The benefits of meditation are well-known; but calming the mind and concentrating on breathing patterns can be harder than it sounds. Especially when beginning, even two minutes of mindful stillness can seem like an eternity and cause restlessness — the opposite effect that meditation works to achieve. So how does one practice mindfulness?
Why not ease into a mindful practice with activities that promote peacefulness while still engaging the senses? Eventually over time, incorporating two to three minutes of breathing exercises and traditional meditation techniques may seem easier. Or, make one or more of these activities your permanent meditation ritual.
Easy Ways to Practice Mindfulness
Knitting isn’t just for grandmothers; it’s a trend that has gained a lot of traction with younger generations, turning into an art form and creative outlet, in addition to a calming mechanism. How does it work? Instead of focusing on breathing techniques, concentrate on the repetitive knit and purl stitches. More intricate patterns require increased focus, and the desire to prevent a mistake will keep your mind on its task.
Connecting with nature helps to also reconnect with yourself; and those with a green thumb (or not) find many benefits from playing in the dirt. From the scent of the flowers and soil to the feel of the sun’s warmth, gardening is yet another way to direct and narrow our attentions. Whether you’re pulling weeds or planting groups of bulbs, the effects are similar.
Our bodies were built to move, and walking is a wonderful cardiovascular exercise that also benefits the mind and soul by allowing you to practice mindfulness. Walking meditation isn’t the time to get your heart rate up and work up a sweat; it’s a relaxing stroll where each sense takes its turn to tap into the world around you. What does that mean?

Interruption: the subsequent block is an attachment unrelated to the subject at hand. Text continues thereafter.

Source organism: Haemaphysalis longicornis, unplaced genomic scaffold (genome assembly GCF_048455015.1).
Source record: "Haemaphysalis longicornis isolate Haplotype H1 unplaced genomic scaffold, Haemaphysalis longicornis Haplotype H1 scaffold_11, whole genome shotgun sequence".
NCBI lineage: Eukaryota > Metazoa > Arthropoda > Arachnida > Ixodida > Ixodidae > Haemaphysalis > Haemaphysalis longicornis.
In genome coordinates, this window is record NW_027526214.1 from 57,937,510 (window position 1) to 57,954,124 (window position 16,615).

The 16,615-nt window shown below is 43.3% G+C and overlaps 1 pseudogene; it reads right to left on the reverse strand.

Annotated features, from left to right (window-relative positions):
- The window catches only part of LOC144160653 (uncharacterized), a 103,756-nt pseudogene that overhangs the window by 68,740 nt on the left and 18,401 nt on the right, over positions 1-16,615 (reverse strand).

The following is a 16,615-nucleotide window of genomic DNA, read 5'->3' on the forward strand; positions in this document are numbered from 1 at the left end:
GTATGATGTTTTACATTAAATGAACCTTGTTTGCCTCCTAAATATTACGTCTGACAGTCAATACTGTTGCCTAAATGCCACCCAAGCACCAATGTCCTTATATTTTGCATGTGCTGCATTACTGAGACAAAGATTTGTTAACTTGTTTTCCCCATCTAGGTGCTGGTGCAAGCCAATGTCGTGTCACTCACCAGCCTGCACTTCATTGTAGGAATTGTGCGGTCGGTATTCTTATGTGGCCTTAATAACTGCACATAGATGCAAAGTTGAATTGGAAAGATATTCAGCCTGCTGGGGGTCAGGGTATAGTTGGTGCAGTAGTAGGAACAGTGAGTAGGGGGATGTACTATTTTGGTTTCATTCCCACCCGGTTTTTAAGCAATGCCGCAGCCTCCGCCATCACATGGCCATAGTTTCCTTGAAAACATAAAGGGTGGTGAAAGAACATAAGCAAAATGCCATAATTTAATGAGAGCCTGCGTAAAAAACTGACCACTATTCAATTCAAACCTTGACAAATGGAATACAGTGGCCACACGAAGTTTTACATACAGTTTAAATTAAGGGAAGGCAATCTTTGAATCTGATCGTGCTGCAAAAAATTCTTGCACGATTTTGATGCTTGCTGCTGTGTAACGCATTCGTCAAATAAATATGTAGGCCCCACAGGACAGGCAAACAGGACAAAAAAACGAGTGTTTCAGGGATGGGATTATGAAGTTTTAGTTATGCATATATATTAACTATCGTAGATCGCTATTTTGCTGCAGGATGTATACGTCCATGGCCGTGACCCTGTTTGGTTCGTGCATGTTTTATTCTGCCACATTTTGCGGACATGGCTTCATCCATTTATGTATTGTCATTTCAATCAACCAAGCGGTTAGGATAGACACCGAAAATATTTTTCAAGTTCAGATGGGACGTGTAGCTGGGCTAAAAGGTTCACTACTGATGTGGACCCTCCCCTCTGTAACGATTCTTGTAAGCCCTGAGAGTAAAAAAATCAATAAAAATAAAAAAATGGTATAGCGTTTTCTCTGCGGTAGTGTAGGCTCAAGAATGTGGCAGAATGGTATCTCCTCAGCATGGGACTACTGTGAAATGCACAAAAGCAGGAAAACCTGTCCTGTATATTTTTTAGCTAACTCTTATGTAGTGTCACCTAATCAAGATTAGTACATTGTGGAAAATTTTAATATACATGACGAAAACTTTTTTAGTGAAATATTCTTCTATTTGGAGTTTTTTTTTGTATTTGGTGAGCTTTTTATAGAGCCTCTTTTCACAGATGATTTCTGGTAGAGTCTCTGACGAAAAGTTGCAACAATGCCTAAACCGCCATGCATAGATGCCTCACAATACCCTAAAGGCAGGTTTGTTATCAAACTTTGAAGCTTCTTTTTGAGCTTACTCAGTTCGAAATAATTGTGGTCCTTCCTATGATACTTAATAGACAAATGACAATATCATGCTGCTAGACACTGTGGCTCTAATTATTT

While walking, listen to each sound, one at a time, whether it is the birds, laughing voices, the wind, or car engines. Then turn your attention to scents (this is better in a downtown area busy with bakeries and restaurants). After a while, pay attention to the rhythmic movement of your arms and then legs, or bring your focus to your head and how it feels on your neck. In some cases, walking has proven to be as beneficial as other body-mind-soul practices, like Tai Chi.
Even cleaning is made up of mechanical and rhythmic motions that center the brain on one task at a time. Open the windows to allow in fresh air and then focus on one room, task, or corner. Before you know it, an hour or two may have passed and not only will you feel relaxed, but enjoying a clean home is a stress-reducer itself.
Coloring and Play Therapy
Take a breather from adult life and tap into your inner child with a coloring book and some crayons (or colored pencils). The Huntington Post addresses several other ways coloring can boost mental and emotional health, and the New Yorker expanded their focus from the sophistication of adult coloring books to the benefits of other forms of youth-inspired “play” therapy as a stress-reducer, like adult summer camps.
When you tune into a good book, you also tune out the world, making it a great activity to practice mindfulness. Reading is one of the best things we can do for ourselves, and it is a habit among successful people; but it’s also a meditative practice. Try running a hot bath, pouring a glass of something delicious (whether it’s wine or juice), and losing yourself to fiction.